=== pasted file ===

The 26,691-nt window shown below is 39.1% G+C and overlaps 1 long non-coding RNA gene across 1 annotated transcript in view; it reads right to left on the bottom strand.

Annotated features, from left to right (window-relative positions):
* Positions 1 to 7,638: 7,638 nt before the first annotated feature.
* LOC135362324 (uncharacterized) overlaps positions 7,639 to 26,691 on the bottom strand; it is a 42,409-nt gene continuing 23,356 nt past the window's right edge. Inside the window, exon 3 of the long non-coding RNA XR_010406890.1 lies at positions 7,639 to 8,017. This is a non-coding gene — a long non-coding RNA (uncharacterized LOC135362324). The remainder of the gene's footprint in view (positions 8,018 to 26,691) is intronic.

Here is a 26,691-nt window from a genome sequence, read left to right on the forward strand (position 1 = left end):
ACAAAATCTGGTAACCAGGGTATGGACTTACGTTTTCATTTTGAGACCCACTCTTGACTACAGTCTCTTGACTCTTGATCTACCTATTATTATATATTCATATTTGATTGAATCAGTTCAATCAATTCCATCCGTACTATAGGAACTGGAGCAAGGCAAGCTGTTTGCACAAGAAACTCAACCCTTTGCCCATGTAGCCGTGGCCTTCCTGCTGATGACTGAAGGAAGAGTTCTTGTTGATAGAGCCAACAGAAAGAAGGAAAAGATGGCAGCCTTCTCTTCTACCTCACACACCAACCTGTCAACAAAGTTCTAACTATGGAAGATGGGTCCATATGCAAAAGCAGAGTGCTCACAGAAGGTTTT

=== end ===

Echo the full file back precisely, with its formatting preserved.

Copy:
The 26,691-nt window shown below is 39.1% G+C and overlaps 1 long non-coding RNA gene across 1 annotated transcript in view; it reads right to left on the bottom strand.

Annotated features, from left to right (window-relative positions):
* Positions 1 to 7,638: 7,638 nt before the first annotated feature.
* LOC135362324 (uncharacterized) overlaps positions 7,639 to 26,691 on the bottom strand; it is a 42,409-nt gene continuing 23,356 nt past the window's right edge. Inside the window, exon 3 of the long non-coding RNA XR_010406890.1 lies at positions 7,639 to 8,017. This is a non-coding gene — a long non-coding RNA (uncharacterized LOC135362324). The remainder of the gene's footprint in view (positions 8,018 to 26,691) is intronic.

Here is a 26,691-nt window from a genome sequence, read left to right on the forward strand (position 1 = left end):
ACAAAATCTGGTAACCAGGGTATGGACTTACGTTTTCATTTTGAGACCCACTCTTGACTACAGTCTCTTGACTCTTGATCTACCTATTATTATATATTCATATTTGATTGAATCAGTTCAATCAATTCCATCCGTACTATAGGAACTGGAGCAAGGCAAGCTGTTTGCACAAGAAACTCAACCCTTTGCCCATGTAGCCGTGGCCTTCCTGCTGATGACTGAAGGAAGAGTTCTTGTTGATAGAGCCAACAGAAAGAAGGAAAAGATGGCAGCCTTCTCTTCTACCTCACACACCAACCTGTCAACAAAGTTCTAACTATGGAAGATGGGTCCATATGCAAAAGCAGAGTGCTCACAGAAGGTTTT